AVOIDING FORECLOSURE – STRATEGIES & OPTIONS
If your home is in foreclosure or the threat of foreclosure is imminent, you should explore the variety of legal options available to you, including:
Deed in Lieu of Foreclosure
Repayment Plan / Forebearance Agreement
Many of these options require negotiation with your lender. You can do this with assistance or on your own. Given the situation in the home mortgage and foreclosure market, it is clear that the banks must be more flexible working out solutions for delinquent borrowers.
Which path you choose to pursue is important because each strategy will have a different effect on your FICO credit score and your rights in the property.
Bankruptcy can be a powerful tool to stop foreclosure proceedings and possibly save your home, but it also has serious implication on your credit and your future ability to purchase a home. Anyone considering bankruptcy should explore their other options before filing.
Faced with foreclosure, many will find that filing bankruptcy is a viable option. There are several advantages that bankruptcy gives the homeowner in foreclosure:
Filing Automatically Stops Foreclosure Actions
Bankruptcy Laws May Help You Save Your Home Permanently
Filing Gives You Time to Sell the Home Yourself or Make Other Arrangements
For more information visit our Bankruptcy & Foreclosure page.
DEED IN LIEU OF FORECLOSURE: Most lenders have criteria in place that allow borrowers to walk away from their homes without going through the foreclosure process. The lender will typically require that you attempt to sell the home first.
You can contact the loss mitigation department of your lender and find the criteria. The deed in lieu of foreclosure is a viable option for those who are “upside down” on their homes (they owe more than the home’s actual value), as it has a lesser effect on your credit score than some of the other alternatives.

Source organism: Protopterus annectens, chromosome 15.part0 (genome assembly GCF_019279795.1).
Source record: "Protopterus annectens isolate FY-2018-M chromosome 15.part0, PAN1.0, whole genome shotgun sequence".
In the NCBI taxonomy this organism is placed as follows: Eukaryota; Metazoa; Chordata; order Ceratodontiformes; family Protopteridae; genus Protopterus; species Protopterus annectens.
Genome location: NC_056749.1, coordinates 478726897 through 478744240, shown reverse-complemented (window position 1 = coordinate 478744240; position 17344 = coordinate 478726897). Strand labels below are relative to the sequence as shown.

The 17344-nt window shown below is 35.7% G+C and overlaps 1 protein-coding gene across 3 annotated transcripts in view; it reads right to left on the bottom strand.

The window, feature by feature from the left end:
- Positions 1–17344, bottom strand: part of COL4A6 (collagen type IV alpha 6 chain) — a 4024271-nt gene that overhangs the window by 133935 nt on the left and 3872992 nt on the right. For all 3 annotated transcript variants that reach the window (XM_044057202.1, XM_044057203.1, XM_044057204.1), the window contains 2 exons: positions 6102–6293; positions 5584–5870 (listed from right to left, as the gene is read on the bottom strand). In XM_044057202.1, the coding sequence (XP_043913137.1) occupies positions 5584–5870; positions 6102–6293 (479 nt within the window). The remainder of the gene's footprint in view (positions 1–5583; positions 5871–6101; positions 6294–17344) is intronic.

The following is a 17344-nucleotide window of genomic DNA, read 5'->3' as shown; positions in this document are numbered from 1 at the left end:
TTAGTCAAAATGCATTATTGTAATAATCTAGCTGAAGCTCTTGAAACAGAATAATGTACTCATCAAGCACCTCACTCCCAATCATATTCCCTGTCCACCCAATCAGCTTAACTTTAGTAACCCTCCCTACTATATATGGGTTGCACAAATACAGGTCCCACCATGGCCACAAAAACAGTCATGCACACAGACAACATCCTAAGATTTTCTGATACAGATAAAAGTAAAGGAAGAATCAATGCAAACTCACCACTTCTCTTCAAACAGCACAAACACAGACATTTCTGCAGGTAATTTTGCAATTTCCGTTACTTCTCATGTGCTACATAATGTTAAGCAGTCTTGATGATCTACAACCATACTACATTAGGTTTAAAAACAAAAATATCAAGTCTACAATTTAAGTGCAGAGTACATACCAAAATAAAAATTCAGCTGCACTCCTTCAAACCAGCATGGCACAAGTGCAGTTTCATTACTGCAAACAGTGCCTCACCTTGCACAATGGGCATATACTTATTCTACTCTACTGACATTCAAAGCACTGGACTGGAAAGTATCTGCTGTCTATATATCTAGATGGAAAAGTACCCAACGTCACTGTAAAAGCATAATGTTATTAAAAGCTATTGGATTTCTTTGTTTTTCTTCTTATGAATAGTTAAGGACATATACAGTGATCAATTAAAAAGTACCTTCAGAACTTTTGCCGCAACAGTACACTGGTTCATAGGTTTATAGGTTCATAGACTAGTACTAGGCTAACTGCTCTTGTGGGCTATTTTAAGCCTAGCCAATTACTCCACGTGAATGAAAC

LOAN MODIFICATION: Because banks don’t want to own homes, and they take huge losses on the properties they acquire through foreclosure, you would think that they would prefer to negotiate the terms of your loan or work-out an alternative payment plan. This used to be rare, but recently banks have begun to make significant cuts in both rates and principal.
You can negotiate your loan on your own, or you can hire someone to negotiate the loan for you. There are agencies in almost every county that will assist you with this for FREE.
REPAYMENT PLAN / FOREBEARANCE AGREEMENT: Your lender might agree to a repayment plan in which you make-up the missed payment over the course of time, or agree not to foreclose if you make certain commitments.
SHORT REFINANCE / SHORT RE-FI: If your credit is such that you might be able to obtain a loan from another lender, you may be able to re-purchase your home for its current value and thus save yourself the difference between the amount owed on the property and its current value. The mechanics of the short refinance are very similar to those of the short sale, discussed below.
SHORT SALE: If you want to sell your house for less than you owe on it, or otherwise have access to funds that would enable you to buy your lender’s note (if you own another home with equity, for example), you may be able to negotiate a short sale – a settlement with the bank in which you pay them off for less than the amount owed.
The difference between the price paid and the amount owed may be taxable, so make sure to consult a professional before signing a short sale agreement.